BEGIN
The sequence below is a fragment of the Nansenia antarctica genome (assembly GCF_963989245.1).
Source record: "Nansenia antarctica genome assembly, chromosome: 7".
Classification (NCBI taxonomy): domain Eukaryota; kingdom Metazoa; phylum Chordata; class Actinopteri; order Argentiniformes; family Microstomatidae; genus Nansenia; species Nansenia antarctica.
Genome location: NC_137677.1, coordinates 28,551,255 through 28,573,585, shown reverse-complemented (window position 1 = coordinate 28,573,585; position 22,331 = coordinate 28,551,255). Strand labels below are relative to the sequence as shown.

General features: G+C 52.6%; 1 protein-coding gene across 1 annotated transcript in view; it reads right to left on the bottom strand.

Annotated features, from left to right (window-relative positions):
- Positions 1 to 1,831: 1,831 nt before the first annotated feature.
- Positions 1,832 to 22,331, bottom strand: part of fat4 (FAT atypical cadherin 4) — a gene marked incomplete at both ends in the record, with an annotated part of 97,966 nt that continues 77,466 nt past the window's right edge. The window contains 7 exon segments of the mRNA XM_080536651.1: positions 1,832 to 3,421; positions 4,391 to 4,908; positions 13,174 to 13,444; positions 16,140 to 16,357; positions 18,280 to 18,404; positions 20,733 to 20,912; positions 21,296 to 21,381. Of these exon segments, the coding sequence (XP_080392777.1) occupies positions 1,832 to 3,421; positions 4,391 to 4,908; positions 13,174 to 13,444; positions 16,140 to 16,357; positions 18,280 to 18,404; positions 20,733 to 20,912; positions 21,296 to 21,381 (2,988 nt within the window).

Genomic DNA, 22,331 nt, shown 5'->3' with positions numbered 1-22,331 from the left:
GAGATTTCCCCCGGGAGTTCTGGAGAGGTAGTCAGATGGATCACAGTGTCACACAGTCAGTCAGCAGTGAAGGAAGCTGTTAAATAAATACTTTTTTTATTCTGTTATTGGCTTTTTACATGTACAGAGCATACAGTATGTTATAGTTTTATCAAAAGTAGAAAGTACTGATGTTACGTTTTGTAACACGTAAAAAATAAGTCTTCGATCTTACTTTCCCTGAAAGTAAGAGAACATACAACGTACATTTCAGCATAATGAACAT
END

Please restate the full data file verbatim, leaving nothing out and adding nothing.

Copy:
The sequence below is a fragment of the Nansenia antarctica genome (assembly GCF_963989245.1).
Source record: "Nansenia antarctica genome assembly, chromosome: 7".
Classification (NCBI taxonomy): domain Eukaryota; kingdom Metazoa; phylum Chordata; class Actinopteri; order Argentiniformes; family Microstomatidae; genus Nansenia; species Nansenia antarctica.
Genome location: NC_137677.1, coordinates 28,551,255 through 28,573,585, shown reverse-complemented (window position 1 = coordinate 28,573,585; position 22,331 = coordinate 28,551,255). Strand labels below are relative to the sequence as shown.

General features: G+C 52.6%; 1 protein-coding gene across 1 annotated transcript in view; it reads right to left on the bottom strand.

Annotated features, from left to right (window-relative positions):
- Positions 1 to 1,831: 1,831 nt before the first annotated feature.
- Positions 1,832 to 22,331, bottom strand: part of fat4 (FAT atypical cadherin 4) — a gene marked incomplete at both ends in the record, with an annotated part of 97,966 nt that continues 77,466 nt past the window's right edge. The window contains 7 exon segments of the mRNA XM_080536651.1: positions 1,832 to 3,421; positions 4,391 to 4,908; positions 13,174 to 13,444; positions 16,140 to 16,357; positions 18,280 to 18,404; positions 20,733 to 20,912; positions 21,296 to 21,381. Of these exon segments, the coding sequence (XP_080392777.1) occupies positions 1,832 to 3,421; positions 4,391 to 4,908; positions 13,174 to 13,444; positions 16,140 to 16,357; positions 18,280 to 18,404; positions 20,733 to 20,912; positions 21,296 to 21,381 (2,988 nt within the window).

Genomic DNA, 22,331 nt, shown 5'->3' with positions numbered 1-22,331 from the left:
GAGATTTCCCCCGGGAGTTCTGGAGAGGTAGTCAGATGGATCACAGTGTCACACAGTCAGTCAGCAGTGAAGGAAGCTGTTAAATAAATACTTTTTTTATTCTGTTATTGGCTTTTTACATGTACAGAGCATACAGTATGTTATAGTTTTATCAAAAGTAGAAAGTACTGATGTTACGTTTTGTAACACGTAAAAAATAAGTCTTCGATCTTACTTTCCCTGAAAGTAAGAGAACATACAACGTACATTTCAGCATAATGAACAT